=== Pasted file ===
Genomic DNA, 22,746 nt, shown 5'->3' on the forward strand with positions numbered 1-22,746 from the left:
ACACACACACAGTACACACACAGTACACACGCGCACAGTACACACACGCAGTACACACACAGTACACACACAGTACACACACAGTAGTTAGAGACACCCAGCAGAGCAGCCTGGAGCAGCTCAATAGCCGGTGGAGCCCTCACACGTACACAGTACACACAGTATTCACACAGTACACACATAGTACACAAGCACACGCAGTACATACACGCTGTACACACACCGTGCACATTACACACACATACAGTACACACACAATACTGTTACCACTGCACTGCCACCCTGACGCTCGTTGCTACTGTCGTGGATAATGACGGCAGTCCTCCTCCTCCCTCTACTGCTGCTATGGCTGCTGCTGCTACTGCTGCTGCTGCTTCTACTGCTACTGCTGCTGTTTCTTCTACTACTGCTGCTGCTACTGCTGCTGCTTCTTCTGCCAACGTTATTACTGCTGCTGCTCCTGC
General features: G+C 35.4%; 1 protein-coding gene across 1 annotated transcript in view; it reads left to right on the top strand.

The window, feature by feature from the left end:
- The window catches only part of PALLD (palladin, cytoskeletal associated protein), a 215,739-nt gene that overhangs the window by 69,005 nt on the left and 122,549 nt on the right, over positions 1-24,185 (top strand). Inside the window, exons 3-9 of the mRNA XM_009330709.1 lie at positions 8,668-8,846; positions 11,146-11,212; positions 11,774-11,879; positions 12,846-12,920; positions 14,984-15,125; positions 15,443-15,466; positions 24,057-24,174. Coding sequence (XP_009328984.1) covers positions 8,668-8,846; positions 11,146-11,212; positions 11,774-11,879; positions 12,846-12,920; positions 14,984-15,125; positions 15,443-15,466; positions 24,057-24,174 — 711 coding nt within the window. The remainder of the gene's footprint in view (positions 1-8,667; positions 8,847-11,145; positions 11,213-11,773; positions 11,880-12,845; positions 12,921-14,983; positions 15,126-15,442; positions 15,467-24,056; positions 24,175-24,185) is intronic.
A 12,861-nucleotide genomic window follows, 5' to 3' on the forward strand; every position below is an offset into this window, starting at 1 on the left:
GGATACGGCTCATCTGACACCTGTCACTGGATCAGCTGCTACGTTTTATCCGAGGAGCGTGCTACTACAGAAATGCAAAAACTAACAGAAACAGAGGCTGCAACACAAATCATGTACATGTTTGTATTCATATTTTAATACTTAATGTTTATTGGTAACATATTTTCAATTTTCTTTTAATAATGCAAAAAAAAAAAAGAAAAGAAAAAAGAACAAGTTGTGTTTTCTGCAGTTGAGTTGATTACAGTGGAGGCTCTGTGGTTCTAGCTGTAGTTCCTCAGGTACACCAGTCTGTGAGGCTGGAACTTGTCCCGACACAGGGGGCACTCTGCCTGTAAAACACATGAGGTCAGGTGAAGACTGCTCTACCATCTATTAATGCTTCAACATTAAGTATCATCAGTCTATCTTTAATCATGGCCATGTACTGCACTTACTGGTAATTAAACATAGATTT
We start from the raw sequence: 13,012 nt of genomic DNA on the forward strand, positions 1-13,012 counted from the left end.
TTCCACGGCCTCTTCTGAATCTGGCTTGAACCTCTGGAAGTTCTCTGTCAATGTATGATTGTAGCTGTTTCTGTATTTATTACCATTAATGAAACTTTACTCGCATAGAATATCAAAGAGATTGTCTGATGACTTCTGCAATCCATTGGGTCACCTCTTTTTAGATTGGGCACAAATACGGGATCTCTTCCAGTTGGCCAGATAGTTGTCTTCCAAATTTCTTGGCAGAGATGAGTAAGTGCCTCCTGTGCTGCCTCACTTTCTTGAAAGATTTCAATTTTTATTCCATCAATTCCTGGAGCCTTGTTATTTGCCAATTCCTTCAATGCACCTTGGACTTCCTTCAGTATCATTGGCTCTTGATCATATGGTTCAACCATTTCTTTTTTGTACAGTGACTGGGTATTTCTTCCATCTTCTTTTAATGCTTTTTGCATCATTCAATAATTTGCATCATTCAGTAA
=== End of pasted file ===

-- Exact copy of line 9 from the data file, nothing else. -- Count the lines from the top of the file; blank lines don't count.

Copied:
TTCCACGGCCTCTTCTGAATCTGGCTTGAACCTCTGGAAGTTCTCTGTCAATGTATGATTGTAGCTGTTTCTGTATTTATTACCATTAATGAAACTTTACTCGCATAGAATATCAAAGAGATTGTCTGATGACTTCTGCAATCCATTGGGTCACCTCTTTTTAGATTGGGCACAAATACGGGATCTCTTCCAGTTGGCCAGATAGTTGTCTTCCAAATTTCTTGGCAGAGATGAGTAAGTGCCTCCTGTGCTGCCTCACTTTCTTGAAAGATTTCAATTTTTATTCCATCAATTCCTGGAGCCTTGTTATTTGCCAATTCCTTCAATGCACCTTGGACTTCCTTCAGTATCATTGGCTCTTGATCATATGGTTCAACCATTTCTTTTTTGTACAGTGACTGGGTATTTCTTCCATCTTCTTTTAATGCTTTTTGCATCATTCAATAATTTGCATCATTCAGTAA